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Sean Daly, Michelle Stark and Sharon Kennedy Wynne

Project Runway star Tim Gunn dishes on moving to Lifetime and turning down Bravo's The Fashion Show

18

August

Tim_gunn_project_runway_time Here’s why people love Project Runway talent mentor Tim Gunn:

When he calls, Gunn has just finished an earnings call at his other job, as chief creative officer at Liz Claiborne Inc. (has there ever been a cooler job title?). The retail market is tough, so the news wasn’t great, and he was juggling the fallout just before ringing me up.

And when he hears he’s called three hours early by mistake, he wants to know if the time is okay for ME.

“Part of (my attitude) is seeing this happen to me after you turn 50,” said Gunn, who is such a TV star, he’s going to get his own Marvel comic book during Fashion Week. “The wonderful thing about my really blessed life, is I don’t run after these things -- it just seems to happen.”

What’s happening on Thursday, is that Project Runway is debuting on its new home, the female-centered Lifetime cable channel, after producers sparked a legal battle by unexpectedly yanking the show off Bravo last year. The move makes a lot of sense: Lifetime is seen in more homes than NBC-owned Bravo and the show’s old home garnered a bit of criticism for seeming to take the series for granted in recent seasons.

ProjectRunway_main Now the show is about to debut in its new home after a delay so long, producers taped two cycles of the show, one in Los Angeles and one in New York. Despite all the furor, Gunn found time to talk for nearly an hour about the mystery that is Project Runway’s blockbuster appeal.

Is it difficult to talk about a season you filmed so long ago?
“It’s unprecedented that we had two seasons taped already. To know that we have a really great show behind us is a great comfort. For me, there was element of feeling that it was easier to inhale and exhale. In past seasons, it was always a scurry to get into the editing room – sometimes, we were taping parts of an episode while they were editing other parts. From the avenue of plain storytelling, knowing how it ends up before it airs helps a lot.”

When the fight broke out between Bravo and Lifetime, how did you handle it?

“I, Tim Gunn left behind a very unhappy Bravo, and suddenly we were in limbo (after the lawsuit). And in many ways, here we were now a disappointment to lifetime. Were I and the show going to go back to the home we just wrecked? Bravo didn’t know it was going to be losing Runway and it came down to the matter of ‘Would I stay with them instead of going to Runway?’ But the show has been a phenomenon for me. It has changed my life. I can’t possibly be disloyal to it.”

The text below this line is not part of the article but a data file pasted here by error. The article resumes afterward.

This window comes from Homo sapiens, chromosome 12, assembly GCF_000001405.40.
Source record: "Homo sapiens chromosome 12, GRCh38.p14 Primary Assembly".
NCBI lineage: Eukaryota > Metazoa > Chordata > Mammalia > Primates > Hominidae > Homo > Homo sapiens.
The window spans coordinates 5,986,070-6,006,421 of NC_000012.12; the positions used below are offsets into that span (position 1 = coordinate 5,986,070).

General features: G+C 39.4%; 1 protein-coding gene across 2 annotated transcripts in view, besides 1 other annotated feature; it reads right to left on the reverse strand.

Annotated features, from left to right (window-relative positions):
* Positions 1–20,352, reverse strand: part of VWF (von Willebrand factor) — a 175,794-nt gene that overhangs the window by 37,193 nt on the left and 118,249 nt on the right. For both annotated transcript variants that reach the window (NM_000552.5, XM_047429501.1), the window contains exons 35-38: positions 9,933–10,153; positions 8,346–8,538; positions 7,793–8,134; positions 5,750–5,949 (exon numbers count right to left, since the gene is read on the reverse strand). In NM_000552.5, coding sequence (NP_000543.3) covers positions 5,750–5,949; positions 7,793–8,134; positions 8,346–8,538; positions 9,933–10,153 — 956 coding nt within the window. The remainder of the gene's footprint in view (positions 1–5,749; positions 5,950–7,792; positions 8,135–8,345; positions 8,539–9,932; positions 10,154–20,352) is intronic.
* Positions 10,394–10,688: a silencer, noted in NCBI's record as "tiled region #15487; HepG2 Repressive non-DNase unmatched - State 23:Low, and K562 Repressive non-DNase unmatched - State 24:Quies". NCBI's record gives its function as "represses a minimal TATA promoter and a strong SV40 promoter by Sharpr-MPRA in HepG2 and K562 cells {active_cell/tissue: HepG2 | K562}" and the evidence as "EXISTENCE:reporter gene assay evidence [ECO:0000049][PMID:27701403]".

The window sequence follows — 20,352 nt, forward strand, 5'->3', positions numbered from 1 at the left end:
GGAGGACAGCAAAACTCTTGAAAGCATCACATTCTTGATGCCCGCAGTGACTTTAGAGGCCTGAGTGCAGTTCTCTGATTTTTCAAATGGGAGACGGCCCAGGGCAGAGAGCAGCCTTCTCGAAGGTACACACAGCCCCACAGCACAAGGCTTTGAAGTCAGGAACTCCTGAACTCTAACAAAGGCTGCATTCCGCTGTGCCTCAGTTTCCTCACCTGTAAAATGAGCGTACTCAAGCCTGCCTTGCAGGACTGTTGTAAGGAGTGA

Did Bravo offer you The Fashion Show, the Runway knockoff they eventually put together with Isaac Mizrahi?
“To be honest with you, yes. (But) Project Runway changed my life and I just couldn’t. I will say very selfishly I couldn’t stand the thought of seeing Runway without me on it. Especially since, when I did the first season – I was initially a consultant on the show – I never thought I would be on it. As long as the producers see the designers talking, I thought, they don’t need to see me.”


Runway-ew-cover You’ve got another spin-off show airing after Runway, Models of the Runway; is there a danger of giving viewers too much Runway?
 “When I heard about the whole concept, I thought ‘Has anybody met these girls?’ And then when I met the season six models, I found, my God, the bar had been raised. Not only did the girls have things to say, they could express them articulately.”

Are you worried about the move to Lifetime?
 “Eighty percent of their viewers have never seen the show (because it isn’t on basic cable). I am thrilled by the idea of having access to more fans. Once they do watch it, I have every…It’s like television crack, you’ll get addicted. I have friends, neighbors who are lawyers and doctors and they come home and say ‘Please let Project Runway be on.’ It’s a release valve for people. There’s such a cheering on of these real fashion designers; they’re doing what they know how to do, but it’s under exceptional pressure.”

Host Heidi Klum is on her third Emmy nomination; when will you get yours?
“They’d have to create a category for me: Workroom buttinsky. I’d be the only one in the category, and I’d win.”

Tim_gunn_bookcover I hear you’re even going to be in a comic book.
“I’m staring at it right now. They’re releasing it during fashion week. I morph into Iron Man. It’s a issue of – they brought back Millie the Model in a series called Models. Inc.  There are things like this that happen all the time. First of all, I’m a positive voice for fashion, so I never want to do things that knock people down or that are snarky or hurtful or cynical. That’s not remotely who I am or what I believe in. There has to be an opportunity to never compromise my own voice or my beliefs. And I want to be assured that all of the parties involved are of like minds.”

So, is Heidi more fun before the pregnancy or after?
 “Oh, Heidi is fabulous any time. She was very pregnant (when we taped the last episode) and we had a blast. There’s a dance tape of the whole crew that she wants to release on her Web site. The producers sent me an email saying ‘We don’t know if we want people to see you like this.’ But I thought it was fine.”

[Last modified: Wednesday, July 21, 2010 3:00pm]

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